If your accountant uses IFRS (“International Financial Reporting Standards”) in compiling your financial statements, and if you lease assets, then changes are coming that you need to start preparing for. The International Accounting Standards Board has mandated new accounting treatment from 1 January 2019.
Many businesses have cash flow issues, and as leasing conserves cash, they are users of leasing services. For these businesses, it is worth getting to grips with these new rules.
The good news is there is plenty of time to prepare for the change but the changes will be complex and could have an effect on your ability to get loan finance.
How does it affect me?
With a few exceptions (see below), operating leases will fall away. Instead of writing off lease payments to the income statement, you will be required to bring the value of the leased asset onto your balance sheet and provide for the lease repayments as a liability. Depending on the amount of leases you have, this could materially impact on your balance sheet.
The income statement will also reflect changes. Operating lease costs will now be shown as interest expense and depreciation.
The major changes
The major changes will be:
- All leases will need to be reviewed and unless they fall within the limited exemption rules will need to be capitalised.
- Exemptions include leases of 12 months or less or minor items (see example below).
- Leases for intellectual property, licensing agreements, leases for no generative resources (oil, minerals), service agreements and leases for biological assets are also exempt.
- You will be required to identify and strip out non-lease components e.g. a photocopier lease contains a service agreement of, say, R150 per month. This R150 per month will be shown separately in the income statement (see example)
- All contracts are to be scrutinised to see if they contain a “right of use”. If they do, they will probably fall into the new rules.
- Your asset base increases as the value of the lease is shown as an asset on your balance sheet.
- You show more debt on your balance sheet as the liability for the lease will be included in the balance sheet.
- Overall the changes net out over time but generally expenses will increase in the first few years and then decline in future years.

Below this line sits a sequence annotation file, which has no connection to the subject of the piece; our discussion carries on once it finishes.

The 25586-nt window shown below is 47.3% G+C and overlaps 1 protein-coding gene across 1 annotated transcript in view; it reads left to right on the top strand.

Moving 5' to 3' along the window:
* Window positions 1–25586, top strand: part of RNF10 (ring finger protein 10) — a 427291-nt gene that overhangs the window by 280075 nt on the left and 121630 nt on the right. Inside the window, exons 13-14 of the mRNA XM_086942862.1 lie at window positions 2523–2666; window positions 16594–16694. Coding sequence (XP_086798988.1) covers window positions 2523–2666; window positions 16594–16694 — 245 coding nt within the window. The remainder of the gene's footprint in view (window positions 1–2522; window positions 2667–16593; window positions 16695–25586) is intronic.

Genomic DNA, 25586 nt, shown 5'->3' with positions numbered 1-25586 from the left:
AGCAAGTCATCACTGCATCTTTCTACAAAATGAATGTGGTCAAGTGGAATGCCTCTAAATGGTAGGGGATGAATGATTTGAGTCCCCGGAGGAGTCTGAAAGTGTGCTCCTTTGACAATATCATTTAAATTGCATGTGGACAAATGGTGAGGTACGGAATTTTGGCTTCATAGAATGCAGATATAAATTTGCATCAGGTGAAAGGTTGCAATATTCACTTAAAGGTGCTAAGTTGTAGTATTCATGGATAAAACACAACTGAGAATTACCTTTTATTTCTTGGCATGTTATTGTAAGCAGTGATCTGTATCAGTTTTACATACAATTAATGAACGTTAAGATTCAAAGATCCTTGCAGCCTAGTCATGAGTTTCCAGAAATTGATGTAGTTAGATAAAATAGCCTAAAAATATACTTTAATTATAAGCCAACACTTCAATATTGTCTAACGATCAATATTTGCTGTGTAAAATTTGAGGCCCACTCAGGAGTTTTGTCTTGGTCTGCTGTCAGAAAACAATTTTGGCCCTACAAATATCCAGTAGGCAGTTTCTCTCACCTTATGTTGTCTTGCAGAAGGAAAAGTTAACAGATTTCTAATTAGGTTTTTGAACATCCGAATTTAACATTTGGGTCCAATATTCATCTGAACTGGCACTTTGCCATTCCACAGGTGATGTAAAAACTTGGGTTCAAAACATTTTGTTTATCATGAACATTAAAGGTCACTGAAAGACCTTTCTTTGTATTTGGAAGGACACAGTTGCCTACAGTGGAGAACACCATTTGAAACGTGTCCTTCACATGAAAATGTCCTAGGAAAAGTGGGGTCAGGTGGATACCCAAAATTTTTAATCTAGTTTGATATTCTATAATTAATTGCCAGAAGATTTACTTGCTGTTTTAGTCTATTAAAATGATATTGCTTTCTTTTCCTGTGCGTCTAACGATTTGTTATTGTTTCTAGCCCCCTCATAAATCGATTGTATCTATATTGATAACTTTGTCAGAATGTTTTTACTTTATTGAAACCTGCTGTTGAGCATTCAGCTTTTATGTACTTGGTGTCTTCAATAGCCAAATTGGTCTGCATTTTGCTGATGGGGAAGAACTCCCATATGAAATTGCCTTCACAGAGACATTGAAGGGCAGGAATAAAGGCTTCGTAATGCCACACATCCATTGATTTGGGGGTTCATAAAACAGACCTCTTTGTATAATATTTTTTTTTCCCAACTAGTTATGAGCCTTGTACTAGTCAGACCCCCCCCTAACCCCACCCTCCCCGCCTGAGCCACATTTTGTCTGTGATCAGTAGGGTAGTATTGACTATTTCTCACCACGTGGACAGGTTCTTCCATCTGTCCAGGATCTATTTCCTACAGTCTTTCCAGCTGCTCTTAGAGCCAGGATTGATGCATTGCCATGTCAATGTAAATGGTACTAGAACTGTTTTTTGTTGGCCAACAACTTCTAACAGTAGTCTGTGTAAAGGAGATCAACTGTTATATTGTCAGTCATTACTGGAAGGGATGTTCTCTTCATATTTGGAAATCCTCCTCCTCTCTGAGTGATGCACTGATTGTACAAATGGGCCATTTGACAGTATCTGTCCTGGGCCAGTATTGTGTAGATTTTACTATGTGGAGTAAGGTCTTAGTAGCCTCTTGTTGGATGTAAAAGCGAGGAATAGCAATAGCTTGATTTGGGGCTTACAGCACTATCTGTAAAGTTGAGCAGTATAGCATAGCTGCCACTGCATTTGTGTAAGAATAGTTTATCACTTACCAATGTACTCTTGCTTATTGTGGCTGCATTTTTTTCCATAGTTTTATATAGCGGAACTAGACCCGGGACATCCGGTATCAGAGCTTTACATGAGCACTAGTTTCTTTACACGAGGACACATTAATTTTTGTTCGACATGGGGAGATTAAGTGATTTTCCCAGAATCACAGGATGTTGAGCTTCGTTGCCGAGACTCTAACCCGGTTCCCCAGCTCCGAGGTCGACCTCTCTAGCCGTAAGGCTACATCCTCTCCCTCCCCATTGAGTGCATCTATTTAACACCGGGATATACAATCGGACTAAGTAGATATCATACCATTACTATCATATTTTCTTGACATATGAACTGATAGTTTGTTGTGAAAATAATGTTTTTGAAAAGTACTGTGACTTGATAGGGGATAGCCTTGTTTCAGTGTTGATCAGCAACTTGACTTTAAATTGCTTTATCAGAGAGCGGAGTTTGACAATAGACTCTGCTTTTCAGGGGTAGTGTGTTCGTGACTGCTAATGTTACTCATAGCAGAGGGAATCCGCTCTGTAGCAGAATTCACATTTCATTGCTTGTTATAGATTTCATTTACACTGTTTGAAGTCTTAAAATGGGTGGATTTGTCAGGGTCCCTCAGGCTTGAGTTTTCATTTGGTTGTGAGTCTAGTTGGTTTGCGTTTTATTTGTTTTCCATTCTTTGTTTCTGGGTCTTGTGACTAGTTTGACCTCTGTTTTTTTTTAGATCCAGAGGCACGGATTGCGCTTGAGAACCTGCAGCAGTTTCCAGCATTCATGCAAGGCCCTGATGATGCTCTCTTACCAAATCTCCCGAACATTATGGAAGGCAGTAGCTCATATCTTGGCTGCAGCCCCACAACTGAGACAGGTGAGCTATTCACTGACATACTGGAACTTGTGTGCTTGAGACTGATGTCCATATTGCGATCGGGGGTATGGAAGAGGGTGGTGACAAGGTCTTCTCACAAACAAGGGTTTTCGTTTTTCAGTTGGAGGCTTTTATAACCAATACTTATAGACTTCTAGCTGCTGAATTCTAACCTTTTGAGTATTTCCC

- Operating profit increases but depreciation and interest expense rise.
- Your cash flows are unchanged.
- Key business ratios change such as Earnings per Share, Return on Equity and the gearing of the business (debt to equity ratio). This could affect how banks view the strength of your balance sheet.
- It can also have internal implications for example if staff bonuses are calculated using say, ROE, their bonus will alter.
Have a look at this example
An example best illustrates the changes to your financial statements:
- The balance sheet will show a fixed asset for the equipment and a liability for lease owings under the new IFRS rules.
- The differences in the Income Statements net out but note the increased expense shown in year 1 and 2.
- There is no change to lease treatment for small items (tablet) and leases of 12 months or less (photocopier).
- Maintenance costs are stripped from the lease and shown separately under the new rules.
- Cash flows do not change under either scenario.
- Lease cost calculated at an interest and discount rate of 9%.
Start planning now
Depending on the number of leases and contracts you have this could be a time consuming and complex process – especially as you will have to set up new systems, accounting policies and methods of valuing leases. Also you need time to assess the effect this could have on your ability to borrow funds.
Speak to your accountant who can guide you through this process.
This article is a general information sheet and should not be used or relied upon as professional advice. No liability can be accepted for any errors or omissions nor for any loss or damage arising from reliance upon any information herein. Always contact your financial adviser for specific and detailed advice. Errors and omissions excepted (E&OE)